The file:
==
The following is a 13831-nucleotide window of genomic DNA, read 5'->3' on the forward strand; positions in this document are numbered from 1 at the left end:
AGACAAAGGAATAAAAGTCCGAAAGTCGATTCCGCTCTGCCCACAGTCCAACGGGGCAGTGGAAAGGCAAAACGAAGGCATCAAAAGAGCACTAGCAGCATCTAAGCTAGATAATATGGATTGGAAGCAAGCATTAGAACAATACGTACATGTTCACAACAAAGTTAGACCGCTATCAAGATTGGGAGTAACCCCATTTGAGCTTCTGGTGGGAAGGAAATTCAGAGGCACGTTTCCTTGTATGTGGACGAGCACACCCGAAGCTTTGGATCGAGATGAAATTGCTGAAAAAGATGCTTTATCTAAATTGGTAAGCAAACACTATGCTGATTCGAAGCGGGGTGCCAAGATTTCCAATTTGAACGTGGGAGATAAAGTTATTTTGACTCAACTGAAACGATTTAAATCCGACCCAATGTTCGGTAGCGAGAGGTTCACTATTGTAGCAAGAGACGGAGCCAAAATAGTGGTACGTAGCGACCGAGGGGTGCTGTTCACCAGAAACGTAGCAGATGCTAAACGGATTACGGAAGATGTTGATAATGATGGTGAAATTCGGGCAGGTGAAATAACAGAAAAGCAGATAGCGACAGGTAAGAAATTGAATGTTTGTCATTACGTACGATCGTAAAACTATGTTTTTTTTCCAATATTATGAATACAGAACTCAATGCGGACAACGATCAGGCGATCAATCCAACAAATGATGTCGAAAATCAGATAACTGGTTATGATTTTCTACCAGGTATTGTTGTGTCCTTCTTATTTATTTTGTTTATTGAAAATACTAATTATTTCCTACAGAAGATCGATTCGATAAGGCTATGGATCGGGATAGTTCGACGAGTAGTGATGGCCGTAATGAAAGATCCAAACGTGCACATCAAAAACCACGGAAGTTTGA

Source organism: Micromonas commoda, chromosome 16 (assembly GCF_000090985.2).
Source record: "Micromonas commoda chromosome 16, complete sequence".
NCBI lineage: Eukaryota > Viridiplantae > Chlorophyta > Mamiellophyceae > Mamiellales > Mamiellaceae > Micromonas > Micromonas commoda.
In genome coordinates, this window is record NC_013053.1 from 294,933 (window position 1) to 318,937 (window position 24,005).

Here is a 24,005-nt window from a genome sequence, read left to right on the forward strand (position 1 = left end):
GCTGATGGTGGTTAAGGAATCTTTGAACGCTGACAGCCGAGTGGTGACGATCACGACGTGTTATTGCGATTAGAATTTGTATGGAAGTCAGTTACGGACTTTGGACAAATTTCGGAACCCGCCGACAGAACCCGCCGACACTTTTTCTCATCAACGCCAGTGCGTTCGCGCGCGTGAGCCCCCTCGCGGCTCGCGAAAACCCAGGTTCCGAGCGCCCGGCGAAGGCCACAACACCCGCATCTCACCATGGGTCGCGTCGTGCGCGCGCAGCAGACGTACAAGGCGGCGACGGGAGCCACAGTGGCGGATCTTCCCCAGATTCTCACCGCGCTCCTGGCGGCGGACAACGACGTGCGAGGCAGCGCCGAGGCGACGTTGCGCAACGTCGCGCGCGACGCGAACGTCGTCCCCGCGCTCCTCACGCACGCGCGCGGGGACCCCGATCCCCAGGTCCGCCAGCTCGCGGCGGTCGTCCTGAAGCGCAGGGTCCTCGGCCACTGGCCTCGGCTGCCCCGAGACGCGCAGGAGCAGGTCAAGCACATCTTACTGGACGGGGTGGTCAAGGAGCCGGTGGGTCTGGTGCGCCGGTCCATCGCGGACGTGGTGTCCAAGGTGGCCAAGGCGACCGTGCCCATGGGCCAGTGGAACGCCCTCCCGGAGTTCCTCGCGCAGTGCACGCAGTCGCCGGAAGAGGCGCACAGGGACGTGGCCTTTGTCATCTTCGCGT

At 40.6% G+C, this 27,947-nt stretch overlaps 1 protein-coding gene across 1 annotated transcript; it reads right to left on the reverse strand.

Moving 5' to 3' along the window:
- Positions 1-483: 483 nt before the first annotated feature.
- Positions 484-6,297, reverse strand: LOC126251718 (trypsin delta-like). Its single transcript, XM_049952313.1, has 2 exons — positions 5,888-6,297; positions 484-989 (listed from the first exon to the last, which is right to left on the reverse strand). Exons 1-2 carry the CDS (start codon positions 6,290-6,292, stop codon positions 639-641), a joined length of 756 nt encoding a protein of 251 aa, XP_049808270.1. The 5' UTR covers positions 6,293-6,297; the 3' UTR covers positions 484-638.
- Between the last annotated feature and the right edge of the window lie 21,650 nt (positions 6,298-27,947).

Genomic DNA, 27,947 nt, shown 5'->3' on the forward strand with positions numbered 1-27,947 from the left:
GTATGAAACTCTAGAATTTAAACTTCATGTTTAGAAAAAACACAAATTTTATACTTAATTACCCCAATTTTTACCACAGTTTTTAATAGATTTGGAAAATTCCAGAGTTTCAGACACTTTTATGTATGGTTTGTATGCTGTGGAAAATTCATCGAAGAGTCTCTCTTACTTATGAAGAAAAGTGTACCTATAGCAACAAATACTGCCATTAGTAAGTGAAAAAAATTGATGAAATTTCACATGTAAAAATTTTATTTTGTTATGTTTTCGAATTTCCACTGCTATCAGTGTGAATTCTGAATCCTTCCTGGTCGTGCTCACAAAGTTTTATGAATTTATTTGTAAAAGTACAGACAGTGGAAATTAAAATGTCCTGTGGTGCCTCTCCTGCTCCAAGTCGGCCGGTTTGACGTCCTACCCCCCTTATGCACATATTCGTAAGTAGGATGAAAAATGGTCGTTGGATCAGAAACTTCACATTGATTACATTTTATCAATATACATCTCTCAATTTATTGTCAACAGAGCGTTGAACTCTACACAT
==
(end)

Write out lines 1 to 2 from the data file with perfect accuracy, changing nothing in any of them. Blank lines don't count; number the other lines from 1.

The following is a 13831-nucleotide window of genomic DNA, read 5'->3' on the forward strand; positions in this document are numbered from 1 at the left end:
AGACAAAGGAATAAAAGTCCGAAAGTCGATTCCGCTCTGCCCACAGTCCAACGGGGCAGTGGAAAGGCAAAACGAAGGCATCAAAAGAGCACTAGCAGCATCTAAGCTAGATAATATGGATTGGAAGCAAGCATTAGAACAATACGTACATGTTCACAACAAAGTTAGACCGCTATCAAGATTGGGAGTAACCCCATTTGAGCTTCTGGTGGGAAGGAAATTCAGAGGCACGTTTCCTTGTATGTGGACGAGCACACCCGAAGCTTTGGATCGAGATGAAATTGCTGAAAAAGATGCTTTATCTAAATTGGTAAGCAAACACTATGCTGATTCGAAGCGGGGTGCCAAGATTTCCAATTTGAACGTGGGAGATAAAGTTATTTTGACTCAACTGAAACGATTTAAATCCGACCCAATGTTCGGTAGCGAGAGGTTCACTATTGTAGCAAGAGACGGAGCCAAAATAGTGGTACGTAGCGACCGAGGGGTGCTGTTCACCAGAAACGTAGCAGATGCTAAACGGATTACGGAAGATGTTGATAATGATGGTGAAATTCGGGCAGGTGAAATAACAGAAAAGCAGATAGCGACAGGTAAGAAATTGAATGTTTGTCATTACGTACGATCGTAAAACTATGTTTTTTTTCCAATATTATGAATACAGAACTCAATGCGGACAACGATCAGGCGATCAATCCAACAAATGATGTCGAAAATCAGATAACTGGTTATGATTTTCTACCAGGTATTGTTGTGTCCTTCTTATTTATTTTGTTTATTGAAAATACTAATTATTTCCTACAGAAGATCGATTCGATAAGGCTATGGATCGGGATAGTTCGACGAGTAGTGATGGCCGTAATGAAAGATCCAAACGTGCACATCAAAAACCACGGAAGTTTGA